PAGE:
We sat making introductions and small talk at our dinner tables at the annual Minnesota Farmers Union convention banquet, anticipating the first course of local foods soon to be consumed.
Pastor Eric Monson, lead pastor at Eagle Bend Assembly of God, Todd County, walked up to the podium to offer the meal’s invocation.
Before bowing our heads, Monson shared that the inspiration for his prayer came from his grandfather, Irving Marvin Monson. He wrote it after reflecting on time spent with him and after reviewing some notes he had made during conversations with him.
Monson’s love and gratefulness for this special person in his life and his beloved avocation came through as he shared:
Thank you, God, for our farmers! For those who touch the soil, who feel it under their fingernails and under their boots; who smell of it when it rains; for those who know it intimately.
Thank you for those who care for the animals, who nurture them with care, who hear their cries and respond in a moment’s notice.
Being a farmer can be a hard life, Lord. When the income doesn’t match the bills, when the market is so inconsistent, and the weather doesn’t cooperate how we would like.
Be with our farmers, Lord, and particularly the farming families in our lives, in hard times as well as the good.
Help us to create a society where farmers are once again respected and compensated for their work fairly.
We pray for farmers and our communities when the rain does not come, or comes too hard, or comes too late.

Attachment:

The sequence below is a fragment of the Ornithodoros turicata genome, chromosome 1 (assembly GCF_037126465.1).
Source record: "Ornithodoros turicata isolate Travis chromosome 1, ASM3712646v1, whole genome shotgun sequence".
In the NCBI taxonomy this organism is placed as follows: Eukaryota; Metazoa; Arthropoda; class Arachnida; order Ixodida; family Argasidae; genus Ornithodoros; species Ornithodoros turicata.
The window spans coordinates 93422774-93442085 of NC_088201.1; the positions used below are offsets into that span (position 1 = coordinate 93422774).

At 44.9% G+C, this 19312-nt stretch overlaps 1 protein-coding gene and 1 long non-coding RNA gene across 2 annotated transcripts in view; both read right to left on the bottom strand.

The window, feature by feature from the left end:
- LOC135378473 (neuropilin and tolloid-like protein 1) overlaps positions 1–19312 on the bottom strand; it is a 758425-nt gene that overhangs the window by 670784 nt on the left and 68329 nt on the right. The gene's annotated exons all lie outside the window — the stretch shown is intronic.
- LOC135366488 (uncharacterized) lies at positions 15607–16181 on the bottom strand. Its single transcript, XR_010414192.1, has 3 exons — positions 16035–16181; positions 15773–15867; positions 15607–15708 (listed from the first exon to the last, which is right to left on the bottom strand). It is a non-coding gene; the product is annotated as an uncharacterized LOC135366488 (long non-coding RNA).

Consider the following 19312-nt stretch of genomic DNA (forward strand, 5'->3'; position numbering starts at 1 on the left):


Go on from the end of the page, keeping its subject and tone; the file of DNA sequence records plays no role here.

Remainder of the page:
We pray for those whose land is exhausted and depleted.
We pray for those who can’t afford the cost of production.
All of our farmers rely on the good earth and we pray for the earth today, too. Help us to take care of it, help us to cherish it so we can pass it on safely to a new generation.
We are so thankful for the beautiful land you have given to us, generous in wealth and rich in soil. It truly is a garden of delight for us who live here in this land.
It is your gift to us and we thank you for it.
2019 has been a really hard year for farmers, and sometimes it’s difficult to know what more to say. This prayer frankly acknowledged the pain, asking for help for those who are struggling, while thanking all who carry the responsibility of tending the earth and producing food.
Monson later shared that his grandfather was and still is one of his heroes. His grandfather had operated a small dairy farm of Jersey cows just outside of Leonard, Dudley Township, in Clearwater County. When Monson was a boy, his grandparents rented out the farm land and no longer milked cows. Instead, his grandfather operated a small gas station. His grandparents have since passed away.
“The land is still within the family,” Monson said. “The barn still sits empty and it seems like it shouldn't be. A part of me dreams that one day, it will be an operating farm again.”
Monson continues his farming legacy, raising lamb, chicken and turkeys on his family farm, Heritage Acres, near Wadena.
Maybe someday, someone will fill his grandparents’ barn with cattle again.
That is a farmer’s true gift — the hope, spirit and belief of a better year.